It is true that, for several decades in the late Nineteenth and early Twentieth Century, the Supreme Court misread the federal government’s power to “regulate commerce . . . among the several states” to strip the United States of its lawful authority to regulate mining, manufacturing, agriculture and other key elements of the nation’s economy. But it is difficult to understand why Mullin might choose to return to this era. Last year, for example, twenty coal miners died from work related injuries. Every one of these deaths was a tragedy, but is also a far cry from the more than two thousand coal miners killed in 1920 — a time when federal mining safety laws were deemed unconstitutional by the Supreme Court. Indeed, such high fatality rates were routine in the era of minimal regulation that Mullin seems to pine for today.
Indeed, during the same town hall meeting, Mullin appears outraged that the United States has gone too far to protect workers’ lives — “[i]f you look at the trucking industry, from 1978 til now, we’ve improved our accident rate and fatality rate by almost 80 percent . . . yet they want more.”
We heard this often during the Wisconsin union protests, that basically everything was okay now, so why the need for unions?
And it was enraging on every level, the idea that once you’ve protected yourself, you no longer need protection. That once something has made you less likely to die — and these men died, by the thousands, down in the dark — you can go back to the way it was before, because there’s some devil’s arithmetic that says society is allotted a certain number of deaths of the less wealthy, and we are behind on our numbers lately.
I’d like to say these people, people like Mullin, simply don’t know what it means to labor, to walk out the door every day knowing that even if you you come home, your bones will be a little more brittle, your hands a little more gnarled, your breath a little more choked. I’d like to say people like Mullin have never watched someone die by inches, every day he’s on his feet.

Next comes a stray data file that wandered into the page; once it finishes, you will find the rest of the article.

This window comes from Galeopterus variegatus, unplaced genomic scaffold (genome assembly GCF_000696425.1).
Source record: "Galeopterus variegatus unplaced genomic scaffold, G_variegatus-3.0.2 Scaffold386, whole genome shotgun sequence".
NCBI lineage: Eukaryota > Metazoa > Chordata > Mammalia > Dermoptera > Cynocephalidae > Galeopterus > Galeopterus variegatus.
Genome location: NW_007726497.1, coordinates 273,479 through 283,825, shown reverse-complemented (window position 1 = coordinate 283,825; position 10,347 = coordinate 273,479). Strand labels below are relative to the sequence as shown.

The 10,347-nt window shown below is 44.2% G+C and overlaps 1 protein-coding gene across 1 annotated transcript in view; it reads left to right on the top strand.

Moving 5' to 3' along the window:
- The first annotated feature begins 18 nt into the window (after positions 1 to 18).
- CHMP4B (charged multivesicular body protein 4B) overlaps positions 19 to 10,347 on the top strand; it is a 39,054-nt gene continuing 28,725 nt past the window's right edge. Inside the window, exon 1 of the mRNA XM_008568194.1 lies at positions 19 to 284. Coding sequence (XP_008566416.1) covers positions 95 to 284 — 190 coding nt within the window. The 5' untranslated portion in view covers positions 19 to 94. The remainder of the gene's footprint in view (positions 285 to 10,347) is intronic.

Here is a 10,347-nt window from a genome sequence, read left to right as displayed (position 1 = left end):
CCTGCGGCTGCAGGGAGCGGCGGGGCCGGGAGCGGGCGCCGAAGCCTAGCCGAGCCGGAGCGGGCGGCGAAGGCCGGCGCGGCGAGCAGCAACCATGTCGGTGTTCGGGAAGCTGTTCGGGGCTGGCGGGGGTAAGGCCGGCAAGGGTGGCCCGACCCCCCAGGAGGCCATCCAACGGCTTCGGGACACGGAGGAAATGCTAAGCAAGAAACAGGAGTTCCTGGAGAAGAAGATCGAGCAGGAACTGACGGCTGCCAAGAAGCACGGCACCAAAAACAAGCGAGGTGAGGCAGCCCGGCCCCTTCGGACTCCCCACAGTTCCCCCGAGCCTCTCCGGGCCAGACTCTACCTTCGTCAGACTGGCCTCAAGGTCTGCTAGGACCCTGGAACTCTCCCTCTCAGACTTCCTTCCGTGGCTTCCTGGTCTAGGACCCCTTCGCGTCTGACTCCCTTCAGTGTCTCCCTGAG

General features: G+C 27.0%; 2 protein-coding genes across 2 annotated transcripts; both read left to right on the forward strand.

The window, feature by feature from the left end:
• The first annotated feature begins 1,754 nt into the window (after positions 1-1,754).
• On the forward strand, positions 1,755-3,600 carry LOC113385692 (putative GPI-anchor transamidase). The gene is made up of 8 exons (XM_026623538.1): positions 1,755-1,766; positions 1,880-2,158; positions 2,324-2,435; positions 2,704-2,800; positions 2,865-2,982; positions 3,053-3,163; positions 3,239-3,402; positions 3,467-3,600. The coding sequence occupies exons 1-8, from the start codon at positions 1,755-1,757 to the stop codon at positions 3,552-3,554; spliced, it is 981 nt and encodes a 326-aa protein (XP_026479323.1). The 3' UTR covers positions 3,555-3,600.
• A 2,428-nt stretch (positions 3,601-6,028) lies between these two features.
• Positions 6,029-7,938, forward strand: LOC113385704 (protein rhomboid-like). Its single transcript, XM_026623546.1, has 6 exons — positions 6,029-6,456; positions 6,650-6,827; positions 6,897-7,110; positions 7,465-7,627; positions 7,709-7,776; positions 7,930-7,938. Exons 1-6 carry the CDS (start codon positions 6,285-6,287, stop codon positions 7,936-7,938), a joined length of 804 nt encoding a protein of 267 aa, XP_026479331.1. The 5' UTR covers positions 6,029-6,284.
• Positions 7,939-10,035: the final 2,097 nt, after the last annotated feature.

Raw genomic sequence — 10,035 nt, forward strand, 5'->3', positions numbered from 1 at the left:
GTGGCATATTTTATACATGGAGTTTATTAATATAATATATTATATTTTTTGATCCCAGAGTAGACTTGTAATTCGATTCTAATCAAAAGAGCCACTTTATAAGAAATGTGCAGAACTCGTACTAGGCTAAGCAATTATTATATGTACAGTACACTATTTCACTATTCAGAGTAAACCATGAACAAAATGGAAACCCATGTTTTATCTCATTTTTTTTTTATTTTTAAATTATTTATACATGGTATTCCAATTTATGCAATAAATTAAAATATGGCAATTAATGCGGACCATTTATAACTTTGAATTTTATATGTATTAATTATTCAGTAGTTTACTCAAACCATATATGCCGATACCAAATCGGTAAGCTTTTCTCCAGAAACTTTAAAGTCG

I’d like to say people like Mullin are simply sociopaths, in that they think 20 percent is an acceptable portion of the population to be maimed or killed, such that the rest of us can live comfortably. I’d like to say they’ve never looked a widow or an orphan in the face, and calculated from there, rather than their spreadsheets.
I’d like to blame ignorance or some accident of genetics, that creates moral monsters like this. But it’s the very safety people have fought so hard to create, that creates the illusion that safety is guaranteed and guarantees are no longer required.
On the morning of April 7, 1869, a fire spread at the 800 foot level in the Yellow Jacket Mine. Firefighters entered the mine but the smoke and flames pushed them back. As the fire burned, wood timbers collapsed and poisonous air expanded into the adjacent Kentucky and Crown Point mines. The fires persisted and mine sections were sealed off and remained hot for several years. At least thirty five miners died, and some bodies were never retrieved. The Yellow Jacket Mine fire was the worst mining accident in Nevada history up to that time.
Yet they want more. Because they have to remember, and we don’t.